Just when it seemed as if Soviet SF might be gaining a faltering foothold in the consciousness of Western readers, the political empire collapsed, taking the Soviet cultural superstructure with it. Since 1992, interest in — and access to — translated SF from Russia and other ex-Bloc countries seems to have fallen nearly to pre-1962 levels. Only the novels of Victor Pelevin (“The Life of Insects”) and Sergey Lukyanenko (“Night Watch”) appear to have made even a dent in American perceptions. Now, with the publication of two new translations of the remarkable work of Russian satirist Vladimir Sorokin — jaunty, despairing, cynical, hopeful, traditional and postmodern by turns — an even more explosive impact seems likely.
In his native country, Sorokin — born 1955 — is a figure of controversy and admiration, even occasionally spawning public protests against his bold and irreverent fiction, which was of course mostly suppressed under Communist rule. Reading his newest work, “Day of the Oprichnik,”part of a concerted publishing effort to introduce him to English-speaking readers, one encounters a Swiftian writer steeped in globally shared images out of science fiction, but whose sensibility is deeply rooted in Russian culture. – continue reading.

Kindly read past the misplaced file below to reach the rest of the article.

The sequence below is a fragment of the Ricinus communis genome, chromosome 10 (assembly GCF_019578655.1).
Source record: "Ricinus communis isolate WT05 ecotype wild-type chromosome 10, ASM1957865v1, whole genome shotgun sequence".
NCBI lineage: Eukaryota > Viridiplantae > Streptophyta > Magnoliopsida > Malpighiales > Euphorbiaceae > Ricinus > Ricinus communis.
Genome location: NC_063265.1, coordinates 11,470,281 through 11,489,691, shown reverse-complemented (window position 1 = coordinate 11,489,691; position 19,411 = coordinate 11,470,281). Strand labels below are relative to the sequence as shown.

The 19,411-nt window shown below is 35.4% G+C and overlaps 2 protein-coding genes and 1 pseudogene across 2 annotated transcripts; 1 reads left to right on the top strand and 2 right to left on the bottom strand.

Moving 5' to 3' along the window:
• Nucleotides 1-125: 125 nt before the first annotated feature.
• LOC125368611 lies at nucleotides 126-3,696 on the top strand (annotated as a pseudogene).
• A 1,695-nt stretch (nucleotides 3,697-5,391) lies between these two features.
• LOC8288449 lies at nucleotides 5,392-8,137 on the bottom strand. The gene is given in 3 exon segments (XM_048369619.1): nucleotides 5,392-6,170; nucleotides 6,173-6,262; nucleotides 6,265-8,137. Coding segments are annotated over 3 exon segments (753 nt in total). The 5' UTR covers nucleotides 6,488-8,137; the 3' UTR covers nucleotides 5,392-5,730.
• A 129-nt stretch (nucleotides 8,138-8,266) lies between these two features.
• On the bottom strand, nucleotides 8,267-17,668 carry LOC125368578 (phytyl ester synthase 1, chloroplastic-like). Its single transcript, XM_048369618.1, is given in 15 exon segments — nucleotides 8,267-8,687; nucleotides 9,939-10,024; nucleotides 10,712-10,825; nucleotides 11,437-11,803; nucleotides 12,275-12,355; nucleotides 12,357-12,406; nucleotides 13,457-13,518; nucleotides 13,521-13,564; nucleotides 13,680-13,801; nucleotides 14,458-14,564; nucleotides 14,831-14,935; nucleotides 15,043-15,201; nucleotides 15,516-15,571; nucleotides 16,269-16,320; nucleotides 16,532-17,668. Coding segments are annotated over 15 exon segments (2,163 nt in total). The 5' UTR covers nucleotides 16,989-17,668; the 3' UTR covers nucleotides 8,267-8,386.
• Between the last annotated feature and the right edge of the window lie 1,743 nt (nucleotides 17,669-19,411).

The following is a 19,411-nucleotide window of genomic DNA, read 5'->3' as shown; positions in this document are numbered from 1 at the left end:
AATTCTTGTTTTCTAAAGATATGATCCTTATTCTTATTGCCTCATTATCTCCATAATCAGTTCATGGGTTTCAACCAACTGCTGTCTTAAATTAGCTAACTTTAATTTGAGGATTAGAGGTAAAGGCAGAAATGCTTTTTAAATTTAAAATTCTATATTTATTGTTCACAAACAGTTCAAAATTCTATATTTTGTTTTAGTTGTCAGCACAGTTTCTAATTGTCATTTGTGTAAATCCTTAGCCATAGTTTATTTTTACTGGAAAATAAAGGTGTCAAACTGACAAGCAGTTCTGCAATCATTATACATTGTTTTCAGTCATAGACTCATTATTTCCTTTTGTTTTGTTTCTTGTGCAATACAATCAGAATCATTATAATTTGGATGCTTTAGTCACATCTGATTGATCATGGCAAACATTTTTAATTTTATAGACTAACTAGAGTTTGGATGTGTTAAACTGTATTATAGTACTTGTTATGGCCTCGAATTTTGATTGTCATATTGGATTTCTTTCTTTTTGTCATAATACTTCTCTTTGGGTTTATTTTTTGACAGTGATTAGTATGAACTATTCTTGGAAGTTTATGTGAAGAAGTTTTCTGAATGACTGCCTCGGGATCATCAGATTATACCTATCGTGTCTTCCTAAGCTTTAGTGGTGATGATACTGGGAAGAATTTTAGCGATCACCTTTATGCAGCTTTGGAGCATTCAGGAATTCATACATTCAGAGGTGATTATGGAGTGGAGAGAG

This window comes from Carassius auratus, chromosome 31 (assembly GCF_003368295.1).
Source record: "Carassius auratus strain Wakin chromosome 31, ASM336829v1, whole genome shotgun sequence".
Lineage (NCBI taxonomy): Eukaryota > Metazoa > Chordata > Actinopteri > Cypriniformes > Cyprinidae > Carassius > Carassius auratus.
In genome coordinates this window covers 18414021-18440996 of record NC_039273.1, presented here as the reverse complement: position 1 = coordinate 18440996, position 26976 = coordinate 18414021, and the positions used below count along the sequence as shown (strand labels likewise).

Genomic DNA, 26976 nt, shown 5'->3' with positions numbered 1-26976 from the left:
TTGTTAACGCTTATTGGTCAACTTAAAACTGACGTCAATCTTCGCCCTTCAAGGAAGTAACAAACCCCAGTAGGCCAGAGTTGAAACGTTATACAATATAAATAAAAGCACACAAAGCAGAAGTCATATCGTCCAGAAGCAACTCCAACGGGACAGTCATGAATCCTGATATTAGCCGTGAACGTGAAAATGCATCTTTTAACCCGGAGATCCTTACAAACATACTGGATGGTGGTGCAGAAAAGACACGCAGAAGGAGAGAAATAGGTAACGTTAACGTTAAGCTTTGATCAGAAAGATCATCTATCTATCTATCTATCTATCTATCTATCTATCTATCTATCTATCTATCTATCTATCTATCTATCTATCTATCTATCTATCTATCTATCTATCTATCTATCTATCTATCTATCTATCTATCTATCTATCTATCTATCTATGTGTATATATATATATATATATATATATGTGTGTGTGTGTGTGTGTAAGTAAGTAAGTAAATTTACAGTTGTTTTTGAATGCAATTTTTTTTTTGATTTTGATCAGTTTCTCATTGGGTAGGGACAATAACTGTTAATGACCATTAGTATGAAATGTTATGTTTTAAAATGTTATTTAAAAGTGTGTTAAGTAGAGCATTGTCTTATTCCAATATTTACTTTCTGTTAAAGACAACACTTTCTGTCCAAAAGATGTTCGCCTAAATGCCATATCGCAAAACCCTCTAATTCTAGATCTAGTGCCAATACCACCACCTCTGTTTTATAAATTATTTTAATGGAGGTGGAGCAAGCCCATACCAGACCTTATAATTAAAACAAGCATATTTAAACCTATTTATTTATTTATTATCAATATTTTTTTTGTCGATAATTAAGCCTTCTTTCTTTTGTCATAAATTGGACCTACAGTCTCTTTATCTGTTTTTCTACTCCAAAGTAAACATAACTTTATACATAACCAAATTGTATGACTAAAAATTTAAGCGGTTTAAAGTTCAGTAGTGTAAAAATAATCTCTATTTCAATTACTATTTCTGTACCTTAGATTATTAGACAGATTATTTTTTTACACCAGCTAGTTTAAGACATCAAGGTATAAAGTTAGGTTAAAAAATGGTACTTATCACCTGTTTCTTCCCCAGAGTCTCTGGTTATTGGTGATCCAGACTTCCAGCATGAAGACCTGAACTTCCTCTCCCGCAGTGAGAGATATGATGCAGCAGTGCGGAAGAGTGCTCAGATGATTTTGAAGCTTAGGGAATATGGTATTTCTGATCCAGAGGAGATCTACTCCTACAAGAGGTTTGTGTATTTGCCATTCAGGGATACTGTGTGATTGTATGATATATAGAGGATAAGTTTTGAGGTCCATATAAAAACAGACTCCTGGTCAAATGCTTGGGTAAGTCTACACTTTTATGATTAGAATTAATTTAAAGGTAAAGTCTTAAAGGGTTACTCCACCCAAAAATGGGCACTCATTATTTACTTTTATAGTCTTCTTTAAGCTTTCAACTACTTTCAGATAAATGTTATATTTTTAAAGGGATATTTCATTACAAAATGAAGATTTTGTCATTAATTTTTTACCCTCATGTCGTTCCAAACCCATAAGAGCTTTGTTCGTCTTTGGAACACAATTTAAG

CNN reports on India’s first Comic Con:
India’s first comic convention wouldn’t have been born if Jatin Verma and his team of graphic geeks hadn’t forgotten to get travel visas.
“After we collected the money for the San Diego Comic Con, we realized we had no visas. So we decided to bring the comic con to us,” says Verma, CEO TwentyOnwards Media.
The idea turned into Comic Con India, a convention at urban fairground Dilli Haat in New Delhi with its usual fare of rural artisans and craftspeople.
Verma says it was a perfect location because they wanted that kind of “walk-in public.”
They were looking for comic virgins to rediscover Indian comics with a vernacular focus.